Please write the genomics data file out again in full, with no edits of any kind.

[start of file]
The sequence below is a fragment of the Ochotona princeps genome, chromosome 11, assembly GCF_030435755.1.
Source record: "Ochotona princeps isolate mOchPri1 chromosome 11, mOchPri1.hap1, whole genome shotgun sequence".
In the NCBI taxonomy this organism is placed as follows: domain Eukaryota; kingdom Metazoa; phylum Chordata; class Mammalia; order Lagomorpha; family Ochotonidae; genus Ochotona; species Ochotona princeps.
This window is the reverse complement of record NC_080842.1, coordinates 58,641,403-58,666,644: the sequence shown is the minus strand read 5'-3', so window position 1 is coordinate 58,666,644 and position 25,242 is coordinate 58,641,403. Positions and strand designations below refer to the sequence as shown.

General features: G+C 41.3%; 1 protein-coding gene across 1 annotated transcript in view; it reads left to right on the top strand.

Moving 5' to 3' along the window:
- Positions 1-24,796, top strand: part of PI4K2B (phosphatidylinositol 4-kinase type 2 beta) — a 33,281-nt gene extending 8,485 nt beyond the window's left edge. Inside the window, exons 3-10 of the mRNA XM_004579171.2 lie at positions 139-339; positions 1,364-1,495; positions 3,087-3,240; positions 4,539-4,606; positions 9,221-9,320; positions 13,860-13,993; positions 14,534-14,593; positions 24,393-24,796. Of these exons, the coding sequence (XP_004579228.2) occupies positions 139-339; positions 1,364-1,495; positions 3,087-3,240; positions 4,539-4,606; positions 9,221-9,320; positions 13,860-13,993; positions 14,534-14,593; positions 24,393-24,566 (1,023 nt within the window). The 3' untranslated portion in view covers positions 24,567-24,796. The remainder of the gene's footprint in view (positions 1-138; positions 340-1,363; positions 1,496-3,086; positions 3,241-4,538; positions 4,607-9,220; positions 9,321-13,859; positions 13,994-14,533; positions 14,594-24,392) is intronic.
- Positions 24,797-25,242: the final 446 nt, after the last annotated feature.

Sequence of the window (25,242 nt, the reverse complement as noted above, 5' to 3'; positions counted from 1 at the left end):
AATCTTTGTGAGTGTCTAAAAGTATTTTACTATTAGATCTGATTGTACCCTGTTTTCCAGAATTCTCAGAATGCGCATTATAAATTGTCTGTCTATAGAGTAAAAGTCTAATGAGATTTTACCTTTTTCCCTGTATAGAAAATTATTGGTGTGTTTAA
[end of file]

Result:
The sequence below is a fragment of the Ochotona princeps genome, chromosome 11, assembly GCF_030435755.1.
Source record: "Ochotona princeps isolate mOchPri1 chromosome 11, mOchPri1.hap1, whole genome shotgun sequence".
In the NCBI taxonomy this organism is placed as follows: domain Eukaryota; kingdom Metazoa; phylum Chordata; class Mammalia; order Lagomorpha; family Ochotonidae; genus Ochotona; species Ochotona princeps.
This window is the reverse complement of record NC_080842.1, coordinates 58,641,403-58,666,644: the sequence shown is the minus strand read 5'-3', so window position 1 is coordinate 58,666,644 and position 25,242 is coordinate 58,641,403. Positions and strand designations below refer to the sequence as shown.

General features: G+C 41.3%; 1 protein-coding gene across 1 annotated transcript in view; it reads left to right on the top strand.

Moving 5' to 3' along the window:
- Positions 1-24,796, top strand: part of PI4K2B (phosphatidylinositol 4-kinase type 2 beta) — a 33,281-nt gene extending 8,485 nt beyond the window's left edge. Inside the window, exons 3-10 of the mRNA XM_004579171.2 lie at positions 139-339; positions 1,364-1,495; positions 3,087-3,240; positions 4,539-4,606; positions 9,221-9,320; positions 13,860-13,993; positions 14,534-14,593; positions 24,393-24,796. Of these exons, the coding sequence (XP_004579228.2) occupies positions 139-339; positions 1,364-1,495; positions 3,087-3,240; positions 4,539-4,606; positions 9,221-9,320; positions 13,860-13,993; positions 14,534-14,593; positions 24,393-24,566 (1,023 nt within the window). The 3' untranslated portion in view covers positions 24,567-24,796. The remainder of the gene's footprint in view (positions 1-138; positions 340-1,363; positions 1,496-3,086; positions 3,241-4,538; positions 4,607-9,220; positions 9,321-13,859; positions 13,994-14,533; positions 14,594-24,392) is intronic.
- Positions 24,797-25,242: the final 446 nt, after the last annotated feature.

Sequence of the window (25,242 nt, the reverse complement as noted above, 5' to 3'; positions counted from 1 at the left end):
AATCTTTGTGAGTGTCTAAAAGTATTTTACTATTAGATCTGATTGTACCCTGTTTTCCAGAATTCTCAGAATGCGCATTATAAATTGTCTGTCTATAGAGTAAAAGTCTAATGAGATTTTACCTTTTTCCCTGTATAGAAAATTATTGGTGTGTTTAA